Tuesday, December 11
China's planned floating nuclear power facilities in South China Sea: Technical and Political Challenges
The operation of the fleet of Chinese floating nuclear power plants in the South China Sea carries with it numerous safety and security risks that may have widespread consequences to not only China but also to Southeast Asia and beyond.
The EU is better suited to pursue its interests East Asia through the promotion of multilateral ocean governance and concrete collaboration measures.
The only way for a Joint Development Agreement to push through is that Duterte would manage to amend the Philippine constitution, largely ignore his country’s arbitration award victory, and overcome deep-seated public antipathy towards resource-sharing agreements with China.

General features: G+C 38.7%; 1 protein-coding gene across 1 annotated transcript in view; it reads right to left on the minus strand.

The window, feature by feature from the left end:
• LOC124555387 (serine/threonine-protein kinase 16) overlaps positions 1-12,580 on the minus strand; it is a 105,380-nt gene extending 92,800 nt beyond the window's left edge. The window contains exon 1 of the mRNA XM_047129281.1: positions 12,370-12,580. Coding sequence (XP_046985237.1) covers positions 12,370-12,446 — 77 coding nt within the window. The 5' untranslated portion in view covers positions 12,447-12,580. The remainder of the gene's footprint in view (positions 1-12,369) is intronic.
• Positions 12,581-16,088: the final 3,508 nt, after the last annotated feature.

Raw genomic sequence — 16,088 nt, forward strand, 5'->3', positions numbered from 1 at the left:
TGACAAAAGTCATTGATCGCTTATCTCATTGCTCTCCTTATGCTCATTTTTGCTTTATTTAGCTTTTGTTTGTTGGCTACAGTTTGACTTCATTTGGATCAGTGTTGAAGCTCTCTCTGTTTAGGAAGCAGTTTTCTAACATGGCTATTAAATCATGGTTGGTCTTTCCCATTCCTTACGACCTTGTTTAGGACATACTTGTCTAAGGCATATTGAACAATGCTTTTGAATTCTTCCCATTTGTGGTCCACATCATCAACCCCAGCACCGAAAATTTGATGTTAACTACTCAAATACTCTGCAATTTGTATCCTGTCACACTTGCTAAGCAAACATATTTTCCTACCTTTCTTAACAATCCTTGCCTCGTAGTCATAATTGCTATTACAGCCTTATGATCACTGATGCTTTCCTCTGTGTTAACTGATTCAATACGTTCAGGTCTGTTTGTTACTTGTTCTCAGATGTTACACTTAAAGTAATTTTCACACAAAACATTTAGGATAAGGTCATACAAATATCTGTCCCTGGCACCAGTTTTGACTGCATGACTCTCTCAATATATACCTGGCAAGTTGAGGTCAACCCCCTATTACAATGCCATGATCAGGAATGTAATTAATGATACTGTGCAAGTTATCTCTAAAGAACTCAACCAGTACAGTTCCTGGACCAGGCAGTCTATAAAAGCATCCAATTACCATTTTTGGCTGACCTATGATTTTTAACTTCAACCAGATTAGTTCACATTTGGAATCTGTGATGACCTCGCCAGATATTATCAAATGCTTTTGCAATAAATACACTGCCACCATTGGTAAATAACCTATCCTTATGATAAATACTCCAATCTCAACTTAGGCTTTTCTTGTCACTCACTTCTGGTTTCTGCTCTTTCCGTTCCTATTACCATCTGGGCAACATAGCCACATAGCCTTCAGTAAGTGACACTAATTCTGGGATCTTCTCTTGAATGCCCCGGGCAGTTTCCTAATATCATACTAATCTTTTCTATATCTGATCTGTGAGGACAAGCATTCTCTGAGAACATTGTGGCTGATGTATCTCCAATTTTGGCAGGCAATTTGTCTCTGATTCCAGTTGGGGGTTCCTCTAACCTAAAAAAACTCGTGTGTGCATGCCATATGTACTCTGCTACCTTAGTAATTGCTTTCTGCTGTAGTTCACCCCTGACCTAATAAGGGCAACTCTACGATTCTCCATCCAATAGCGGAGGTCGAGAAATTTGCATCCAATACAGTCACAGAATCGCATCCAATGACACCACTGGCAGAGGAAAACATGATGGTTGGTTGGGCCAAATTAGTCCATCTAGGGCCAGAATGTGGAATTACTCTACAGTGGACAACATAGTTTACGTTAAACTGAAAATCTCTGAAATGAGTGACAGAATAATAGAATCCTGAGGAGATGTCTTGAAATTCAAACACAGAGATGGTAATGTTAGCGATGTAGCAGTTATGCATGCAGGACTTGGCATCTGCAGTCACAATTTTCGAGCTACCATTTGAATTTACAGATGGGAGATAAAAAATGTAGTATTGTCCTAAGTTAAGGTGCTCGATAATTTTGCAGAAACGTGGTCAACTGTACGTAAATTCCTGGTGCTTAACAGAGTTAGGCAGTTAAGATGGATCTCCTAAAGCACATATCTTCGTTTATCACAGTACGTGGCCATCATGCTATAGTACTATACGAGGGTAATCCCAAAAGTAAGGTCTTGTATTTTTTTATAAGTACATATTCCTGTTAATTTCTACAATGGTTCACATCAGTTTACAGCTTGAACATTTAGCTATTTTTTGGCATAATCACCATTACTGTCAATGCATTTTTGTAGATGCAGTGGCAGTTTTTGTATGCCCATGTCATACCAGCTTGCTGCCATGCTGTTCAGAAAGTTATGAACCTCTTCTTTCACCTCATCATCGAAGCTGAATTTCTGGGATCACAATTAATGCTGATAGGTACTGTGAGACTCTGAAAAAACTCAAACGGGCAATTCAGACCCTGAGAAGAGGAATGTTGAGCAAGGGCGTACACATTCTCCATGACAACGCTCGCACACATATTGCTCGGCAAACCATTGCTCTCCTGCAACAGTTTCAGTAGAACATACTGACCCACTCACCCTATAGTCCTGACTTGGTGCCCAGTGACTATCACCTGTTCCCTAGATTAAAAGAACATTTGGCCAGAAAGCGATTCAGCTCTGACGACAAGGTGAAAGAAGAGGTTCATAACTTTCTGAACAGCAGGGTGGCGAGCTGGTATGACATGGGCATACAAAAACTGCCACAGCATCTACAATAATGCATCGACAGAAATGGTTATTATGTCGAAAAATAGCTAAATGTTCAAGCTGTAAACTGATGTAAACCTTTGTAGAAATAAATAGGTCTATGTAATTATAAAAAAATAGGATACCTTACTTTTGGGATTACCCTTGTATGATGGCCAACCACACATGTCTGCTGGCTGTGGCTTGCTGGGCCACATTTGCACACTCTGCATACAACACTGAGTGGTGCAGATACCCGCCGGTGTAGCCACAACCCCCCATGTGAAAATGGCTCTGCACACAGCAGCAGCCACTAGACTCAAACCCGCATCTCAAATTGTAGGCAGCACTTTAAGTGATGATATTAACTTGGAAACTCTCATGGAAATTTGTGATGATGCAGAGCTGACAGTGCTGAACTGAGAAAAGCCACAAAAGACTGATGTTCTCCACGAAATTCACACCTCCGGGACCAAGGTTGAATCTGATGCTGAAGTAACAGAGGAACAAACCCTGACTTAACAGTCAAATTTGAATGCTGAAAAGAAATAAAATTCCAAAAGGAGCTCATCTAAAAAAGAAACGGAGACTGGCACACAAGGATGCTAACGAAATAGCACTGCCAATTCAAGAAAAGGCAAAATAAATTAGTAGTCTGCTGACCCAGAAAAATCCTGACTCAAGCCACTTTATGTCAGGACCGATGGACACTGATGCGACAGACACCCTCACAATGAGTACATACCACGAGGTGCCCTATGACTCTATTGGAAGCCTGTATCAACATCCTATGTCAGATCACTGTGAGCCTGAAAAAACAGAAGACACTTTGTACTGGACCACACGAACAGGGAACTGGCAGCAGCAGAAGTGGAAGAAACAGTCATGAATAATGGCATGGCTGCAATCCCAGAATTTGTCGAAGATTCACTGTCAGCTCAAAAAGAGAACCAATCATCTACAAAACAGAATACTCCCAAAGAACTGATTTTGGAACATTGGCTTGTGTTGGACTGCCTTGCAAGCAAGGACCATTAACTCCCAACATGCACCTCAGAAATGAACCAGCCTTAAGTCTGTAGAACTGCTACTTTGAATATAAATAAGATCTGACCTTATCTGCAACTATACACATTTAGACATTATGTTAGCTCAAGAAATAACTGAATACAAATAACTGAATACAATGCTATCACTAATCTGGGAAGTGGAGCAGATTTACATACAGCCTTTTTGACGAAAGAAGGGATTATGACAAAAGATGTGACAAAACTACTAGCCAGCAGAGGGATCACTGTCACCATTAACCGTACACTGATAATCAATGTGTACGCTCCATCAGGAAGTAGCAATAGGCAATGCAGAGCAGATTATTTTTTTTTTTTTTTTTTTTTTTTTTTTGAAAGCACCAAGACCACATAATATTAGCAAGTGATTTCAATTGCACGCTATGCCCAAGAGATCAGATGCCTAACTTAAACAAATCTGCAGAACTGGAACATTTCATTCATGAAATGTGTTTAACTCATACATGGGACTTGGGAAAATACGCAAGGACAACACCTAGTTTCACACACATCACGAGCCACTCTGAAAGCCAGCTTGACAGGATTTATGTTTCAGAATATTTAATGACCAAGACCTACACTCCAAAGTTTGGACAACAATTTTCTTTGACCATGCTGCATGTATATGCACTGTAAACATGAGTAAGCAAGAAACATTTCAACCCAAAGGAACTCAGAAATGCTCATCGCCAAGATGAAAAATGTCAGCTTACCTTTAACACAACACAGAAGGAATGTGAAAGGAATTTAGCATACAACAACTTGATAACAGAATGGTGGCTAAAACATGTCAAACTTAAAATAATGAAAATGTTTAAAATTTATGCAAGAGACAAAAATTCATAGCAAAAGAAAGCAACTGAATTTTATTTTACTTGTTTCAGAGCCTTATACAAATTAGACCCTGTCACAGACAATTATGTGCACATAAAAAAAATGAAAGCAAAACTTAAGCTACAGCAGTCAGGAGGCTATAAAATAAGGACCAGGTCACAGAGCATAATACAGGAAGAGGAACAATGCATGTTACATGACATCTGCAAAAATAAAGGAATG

There is no easy solution to the territorial dispute in the South China Sea, but boosting nationalism to the point of extremeness is not the answer.
Malaysia’s approach on South China Sea under Mahathir may provide additional gain for ASEAN collectively, now that Malaysia can provide a strong voice in dealing with China on pushing for a legally binding COC.
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